Mencius Moldbug is having a bit of a moment lately. Or he was, until a moment ago. He kept popping up on YouTube this summer, very openly panhandling. After a riveting half-podcast the word-count smoke seemed to dissipate, and I remembered what a one-trick pony he is. He never gets to the point. He just leads you around by the nose.
What I liked about Moldbug was the very thorough way he diagnosed liberalism as a kind of mania, using primary sources. What I disliked about him was his dismissal—by turns high-handed and skittish—of conspiracy theories. Drug addiction isn’t treated by diagnosis alone. Sometimes you have to kill a drug dealer.
Moldbug’s most black-pilling feat by far is his critique of the American Revolution. Supposing he’s right that the founders were rabble-rousing charlatans, and that King George did nothing wrong. So what? You don’t have to tell me things are bad. But I’m armed to the teeth over here in America, I can own land, and can’t be prosecuted for what I write on Twitter. Contrast this with life under the British monarchy, where the government can literally murder your kid.
So I fail to see the need for this huge blackpill. Power is always diffuse, even under an absolute monarchy. Rome began as a republic, and degenerated into a monarchy. Like any system, the problem with America is not form, but function. Personnel is policy. In the last installment of his “Gentle Introduction,” Moldbug essentially says that a worthy alternative only needs to exist, and when America implodes, this alternative will fill the vacuum, because people will just roll over and accept it. Call me cuckoo for conspiracy puffs, but that’s exactly what Klaus Schwab thinks.
You may say I’m a dreamer, but I think there’s a much simpler way. A republic and an aristocracy are basically the same thing. In The Republic, Socrates used the allegory of the ship’s captain to suggest that only the wise should participate in politics. But the unwise (both the shrewd and the misguidedly fervent) are fully capable of overthrowing the wise. Might I suggest an alternative criterion? Only those who have a real investment in the future have the right to decide the future course of state, and determining who they are is far easier than determining who is wise. Obviously, they are people with biological children, who have treated their investment (their kids) with the consideration and care it deserves, i.e., by maintaining a functional marriage to the other biological parent.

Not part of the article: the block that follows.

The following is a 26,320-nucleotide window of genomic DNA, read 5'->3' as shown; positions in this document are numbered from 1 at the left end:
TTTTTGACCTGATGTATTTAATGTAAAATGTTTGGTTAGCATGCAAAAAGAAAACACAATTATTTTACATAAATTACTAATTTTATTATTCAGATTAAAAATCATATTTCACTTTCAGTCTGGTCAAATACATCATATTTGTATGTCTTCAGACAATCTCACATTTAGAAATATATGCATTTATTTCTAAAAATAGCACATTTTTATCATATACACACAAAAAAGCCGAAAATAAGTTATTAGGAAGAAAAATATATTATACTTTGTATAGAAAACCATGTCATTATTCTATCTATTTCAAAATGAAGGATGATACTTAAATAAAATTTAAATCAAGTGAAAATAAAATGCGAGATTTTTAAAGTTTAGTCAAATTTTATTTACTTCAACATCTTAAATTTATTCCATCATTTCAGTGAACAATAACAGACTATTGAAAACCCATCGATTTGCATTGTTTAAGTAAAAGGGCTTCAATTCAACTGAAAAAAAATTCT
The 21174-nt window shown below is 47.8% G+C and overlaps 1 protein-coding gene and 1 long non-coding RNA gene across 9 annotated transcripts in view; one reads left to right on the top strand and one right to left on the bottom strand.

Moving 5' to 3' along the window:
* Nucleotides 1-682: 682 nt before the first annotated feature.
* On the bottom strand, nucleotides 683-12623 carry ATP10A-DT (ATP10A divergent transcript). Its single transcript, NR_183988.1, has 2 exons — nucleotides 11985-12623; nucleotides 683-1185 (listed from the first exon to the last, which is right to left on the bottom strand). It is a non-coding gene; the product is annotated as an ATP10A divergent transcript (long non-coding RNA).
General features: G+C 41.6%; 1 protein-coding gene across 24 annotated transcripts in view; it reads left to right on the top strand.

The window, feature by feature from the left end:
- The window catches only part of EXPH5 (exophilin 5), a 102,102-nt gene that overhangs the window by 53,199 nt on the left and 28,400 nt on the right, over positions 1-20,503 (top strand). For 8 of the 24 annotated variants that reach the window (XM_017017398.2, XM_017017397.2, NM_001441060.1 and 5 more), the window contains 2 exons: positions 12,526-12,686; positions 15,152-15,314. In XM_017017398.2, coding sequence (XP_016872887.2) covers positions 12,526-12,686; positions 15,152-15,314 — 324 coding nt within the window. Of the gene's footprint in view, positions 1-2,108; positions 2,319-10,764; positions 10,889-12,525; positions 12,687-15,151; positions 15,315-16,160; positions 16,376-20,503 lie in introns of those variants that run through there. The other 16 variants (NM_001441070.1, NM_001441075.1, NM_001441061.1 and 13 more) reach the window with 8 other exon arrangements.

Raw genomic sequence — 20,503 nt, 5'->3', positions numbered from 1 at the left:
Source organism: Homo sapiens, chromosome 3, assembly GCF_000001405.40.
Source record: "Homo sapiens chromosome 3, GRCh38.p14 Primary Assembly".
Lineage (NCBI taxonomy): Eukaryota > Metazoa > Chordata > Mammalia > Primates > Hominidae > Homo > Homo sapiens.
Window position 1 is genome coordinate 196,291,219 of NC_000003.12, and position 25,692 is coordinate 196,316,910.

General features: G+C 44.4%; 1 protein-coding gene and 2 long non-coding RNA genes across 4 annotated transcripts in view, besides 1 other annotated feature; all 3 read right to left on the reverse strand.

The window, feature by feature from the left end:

I know it’s a long-shot. Solutions to big problems always are. But if we could limit the franchise to couples married and cohabiting continuously at least ten years, with at least one biological child together, we could strike those whose interests are selfish, decadent and fleeting from the voter rolls without discriminating by race, sex, or property ownership. Narrow interest groups would still have their proxies, but the proxies would have as much in common with the rest of the electorate as they do with their separate identity groups.
Understand: I’m not saying every non-voter should effectively be a non-person. Every provision in the Bill of Rights would still apply to all citizens, but the criteria I’ve outlined would have to be met in order to participate in civic policymaking, i.e., to vote. Make that ironclad, and it wouldn’t take too many other reforms to make things real nice for normal, decent people. Normal, decent people are the only ones who have a shot at happiness anyway, because deviants will always be miserable.
That is a worthy alternative. If you will it, it is no dream.